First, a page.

Illegal land grabs and colonization by Chinese farmers and miners, supported by the Chinese Communist (CCP) regime, are the source of human rights problems in Mongolia, said a rights group.
Human rights violations of all sorts occur regularly in Southern (Inner) Mongolia, Enghebatu Togochog, director of the U.S.-based Southern Mongolian Human Rights Information Center (SMHRIC), said in an interview with The Diplomat last week.
“The Southern Mongolians completely lost faith with the Communist Party, which has been the single political actor responsible for designing, implementing and defending China’s colonial policy in Southern Mongolia,” he told The Diplomat. “As the main source of all problems in China and Southern Mongolia, the Chinese Communist [Party] brings no positive change, but only worsens the situation.”
Earlier this month, a group of Inner Mongolian herders were expelled from Beijing for persistently petitioning officials over the occupation of their grazing lands by local officials, a military base, and Han Chinese miners. The 17 herders were sent home and placed under “strict” surveillance and restrictions, reported Radio Free Asia (RFA).
“The case of the Urad Middle Banner Mongolian herders is not an isolated incident, but it is only the tip of iceberg. Hundreds of similar incidents are happening across Southern Mongolia, almost on a daily basis,” Togochog explained.
A herder was beaten to death by Han Chinese railroad workers while protesting the illegal occupation of grazing lands in August, according to RFA, and his relatives were placed under house arrest.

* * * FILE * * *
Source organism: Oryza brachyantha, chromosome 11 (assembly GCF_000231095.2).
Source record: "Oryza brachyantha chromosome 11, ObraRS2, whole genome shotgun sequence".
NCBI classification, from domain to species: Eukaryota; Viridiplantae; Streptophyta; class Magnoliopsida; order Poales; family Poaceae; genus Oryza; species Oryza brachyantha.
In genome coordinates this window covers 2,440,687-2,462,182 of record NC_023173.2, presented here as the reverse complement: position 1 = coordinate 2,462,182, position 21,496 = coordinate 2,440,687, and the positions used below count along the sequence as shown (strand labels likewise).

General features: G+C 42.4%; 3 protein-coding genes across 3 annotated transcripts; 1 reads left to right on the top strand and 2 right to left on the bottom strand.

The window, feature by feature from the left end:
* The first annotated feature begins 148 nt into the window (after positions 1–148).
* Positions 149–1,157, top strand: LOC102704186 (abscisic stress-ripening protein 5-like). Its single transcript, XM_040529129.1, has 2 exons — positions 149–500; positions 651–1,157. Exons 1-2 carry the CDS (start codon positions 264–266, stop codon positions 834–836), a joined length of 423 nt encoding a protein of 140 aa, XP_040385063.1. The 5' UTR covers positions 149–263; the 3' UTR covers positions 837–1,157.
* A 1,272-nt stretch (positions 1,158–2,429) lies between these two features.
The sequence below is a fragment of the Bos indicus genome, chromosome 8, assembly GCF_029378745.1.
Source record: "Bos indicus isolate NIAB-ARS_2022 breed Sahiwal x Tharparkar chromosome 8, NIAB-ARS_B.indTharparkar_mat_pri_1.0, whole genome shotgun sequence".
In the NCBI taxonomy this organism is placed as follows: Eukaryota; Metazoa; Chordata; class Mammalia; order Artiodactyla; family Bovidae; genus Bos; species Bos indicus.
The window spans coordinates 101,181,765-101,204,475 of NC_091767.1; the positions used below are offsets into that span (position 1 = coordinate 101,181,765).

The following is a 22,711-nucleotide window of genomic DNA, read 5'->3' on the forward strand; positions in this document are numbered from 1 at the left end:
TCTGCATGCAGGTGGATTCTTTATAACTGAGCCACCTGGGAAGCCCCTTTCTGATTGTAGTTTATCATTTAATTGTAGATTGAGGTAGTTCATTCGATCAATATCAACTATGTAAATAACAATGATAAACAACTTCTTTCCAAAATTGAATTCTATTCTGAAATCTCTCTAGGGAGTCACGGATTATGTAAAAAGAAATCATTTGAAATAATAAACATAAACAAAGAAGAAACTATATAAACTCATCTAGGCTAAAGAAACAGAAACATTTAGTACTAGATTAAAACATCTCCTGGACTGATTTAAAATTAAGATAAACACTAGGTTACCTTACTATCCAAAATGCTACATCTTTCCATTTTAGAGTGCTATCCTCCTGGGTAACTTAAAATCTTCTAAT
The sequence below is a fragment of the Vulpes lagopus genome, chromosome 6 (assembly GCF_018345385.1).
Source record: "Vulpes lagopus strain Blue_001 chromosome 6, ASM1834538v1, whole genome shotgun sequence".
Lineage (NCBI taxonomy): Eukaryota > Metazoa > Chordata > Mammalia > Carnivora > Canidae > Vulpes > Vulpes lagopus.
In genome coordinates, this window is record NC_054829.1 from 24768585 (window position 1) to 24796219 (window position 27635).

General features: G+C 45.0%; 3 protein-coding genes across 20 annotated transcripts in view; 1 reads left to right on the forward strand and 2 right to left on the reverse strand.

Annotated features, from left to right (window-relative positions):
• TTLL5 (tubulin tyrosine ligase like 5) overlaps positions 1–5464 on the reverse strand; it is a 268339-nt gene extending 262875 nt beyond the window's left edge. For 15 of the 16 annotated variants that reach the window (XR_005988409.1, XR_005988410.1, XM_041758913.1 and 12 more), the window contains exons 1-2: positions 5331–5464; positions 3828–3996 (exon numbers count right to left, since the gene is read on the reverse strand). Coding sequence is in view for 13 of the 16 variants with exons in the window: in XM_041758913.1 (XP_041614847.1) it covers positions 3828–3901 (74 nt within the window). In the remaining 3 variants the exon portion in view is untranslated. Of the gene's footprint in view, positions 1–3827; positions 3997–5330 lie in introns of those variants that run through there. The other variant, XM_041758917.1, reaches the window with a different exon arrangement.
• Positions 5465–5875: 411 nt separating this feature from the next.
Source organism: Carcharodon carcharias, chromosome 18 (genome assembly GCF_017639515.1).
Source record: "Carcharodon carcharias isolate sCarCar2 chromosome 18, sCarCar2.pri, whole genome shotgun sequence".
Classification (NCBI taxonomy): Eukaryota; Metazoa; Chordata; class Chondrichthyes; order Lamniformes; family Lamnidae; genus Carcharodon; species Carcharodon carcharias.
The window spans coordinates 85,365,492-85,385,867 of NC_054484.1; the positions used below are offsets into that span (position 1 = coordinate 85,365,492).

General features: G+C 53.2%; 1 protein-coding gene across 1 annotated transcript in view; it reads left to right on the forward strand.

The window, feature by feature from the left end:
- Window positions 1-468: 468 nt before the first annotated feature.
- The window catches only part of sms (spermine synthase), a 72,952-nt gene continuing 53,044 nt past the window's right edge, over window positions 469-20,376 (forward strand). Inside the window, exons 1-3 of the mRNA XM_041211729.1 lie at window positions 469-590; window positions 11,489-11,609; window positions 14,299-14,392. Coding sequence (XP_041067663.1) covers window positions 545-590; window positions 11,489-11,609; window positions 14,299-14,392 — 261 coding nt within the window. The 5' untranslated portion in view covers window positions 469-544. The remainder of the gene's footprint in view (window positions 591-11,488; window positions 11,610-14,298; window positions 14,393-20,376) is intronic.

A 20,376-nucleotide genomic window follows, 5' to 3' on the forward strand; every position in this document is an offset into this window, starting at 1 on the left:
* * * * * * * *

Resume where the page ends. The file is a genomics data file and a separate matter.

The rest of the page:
A clash in June between six Mongolian herders and a state-run forestry company that was operating illegally on their grazing land, resulted in the arrest of the herders and a hurried trial. Their families told RFA that the herders were not allowed a proper legal defense, and that the trial was “rushed.”
The wife of one of the herders was beaten unconscious with an electric baton at the entrance to the courtroom as riot police tried to prevent family members from entering the courtroom, her sister-in-law said.
“They beat my sister-in-law with an electric baton until she fell over,” Longmei said. “We then started shouting that this was supposed to be an open trial, asking why they wouldn’t let us in.”
The herders face up to seven years in prison for “sabotage” and “destruction of property.”
Togochog said the CCP supported migration of Chinese into Southern Mongolia as the foundation of a colonial regime that encourages the confiscation and development of Mongolian herders’ lands. State media reported development plans to relocate Sichuan residents displaced by the 2008 earthquake to Inner Mongolia, the SMHRIC reported earlier this year to Freedom House, though the regime continues to officially deny it.
At least 13 Mongolians were detained in August and given administrative punishment, with no trial, for posting to the Internet complaints about the proposed resettlement of the Han Chinese into the region.
One blogger was punished for “spreading rumors” saying that 50,000 Chinese from Sichuan were to be relocated to an area, which was home to only 20,000 Mongolian herders, and where houses had already been built for them, said a report in Radio Free Asia. He also posted that another 80,000 would be moved to a different area and 100,000 to yet a different location.
“Chinese migration has always been, is still being, and will continue to be the root cause of all sorts of violence and human rights violations in Southern Mongolia. The very foundation of the Chinese colonial regime in Southern Mongolia is based on and supported by Chinese migration,” Togochog told The Diplomat.